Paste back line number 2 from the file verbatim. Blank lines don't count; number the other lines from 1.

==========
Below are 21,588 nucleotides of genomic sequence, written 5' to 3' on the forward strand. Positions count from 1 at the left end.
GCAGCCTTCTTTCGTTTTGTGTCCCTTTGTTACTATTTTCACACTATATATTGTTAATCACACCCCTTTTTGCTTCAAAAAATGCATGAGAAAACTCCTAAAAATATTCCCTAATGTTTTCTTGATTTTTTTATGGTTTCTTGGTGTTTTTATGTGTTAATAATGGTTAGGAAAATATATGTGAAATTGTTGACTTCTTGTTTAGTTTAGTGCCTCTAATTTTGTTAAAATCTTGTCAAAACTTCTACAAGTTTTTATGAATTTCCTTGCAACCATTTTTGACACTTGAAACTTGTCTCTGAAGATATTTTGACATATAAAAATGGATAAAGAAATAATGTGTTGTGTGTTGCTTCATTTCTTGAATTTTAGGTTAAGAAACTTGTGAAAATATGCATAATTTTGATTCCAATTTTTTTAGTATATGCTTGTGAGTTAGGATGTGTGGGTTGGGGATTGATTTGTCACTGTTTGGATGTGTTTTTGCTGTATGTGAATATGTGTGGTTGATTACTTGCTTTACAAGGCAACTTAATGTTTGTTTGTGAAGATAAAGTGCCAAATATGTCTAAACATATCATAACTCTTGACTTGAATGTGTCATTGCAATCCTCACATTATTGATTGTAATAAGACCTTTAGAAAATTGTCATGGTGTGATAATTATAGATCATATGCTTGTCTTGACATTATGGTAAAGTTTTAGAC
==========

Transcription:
GCAGCCTTCTTTCGTTTTGTGTCCCTTTGTTACTATTTTCACACTATATATTGTTAATCACACCCCTTTTTGCTTCAAAAAATGCATGAGAAAACTCCTAAAAATATTCCCTAATGTTTTCTTGATTTTTTTATGGTTTCTTGGTGTTTTTATGTGTTAATAATGGTTAGGAAAATATATGTGAAATTGTTGACTTCTTGTTTAGTTTAGTGCCTCTAATTTTGTTAAAATCTTGTCAAAACTTCTACAAGTTTTTATGAATTTCCTTGCAACCATTTTTGACACTTGAAACTTGTCTCTGAAGATATTTTGACATATAAAAATGGATAAAGAAATAATGTGTTGTGTGTTGCTTCATTTCTTGAATTTTAGGTTAAGAAACTTGTGAAAATATGCATAATTTTGATTCCAATTTTTTTAGTATATGCTTGTGAGTTAGGATGTGTGGGTTGGGGATTGATTTGTCACTGTTTGGATGTGTTTTTGCTGTATGTGAATATGTGTGGTTGATTACTTGCTTTACAAGGCAACTTAATGTTTGTTTGTGAAGATAAAGTGCCAAATATGTCTAAACATATCATAACTCTTGACTTGAATGTGTCATTGCAATCCTCACATTATTGATTGTAATAAGACCTTTAGAAAATTGTCATGGTGTGATAATTATAGATCATATGCTTGTCTTGACATTATGGTAAAGTTTTAGAC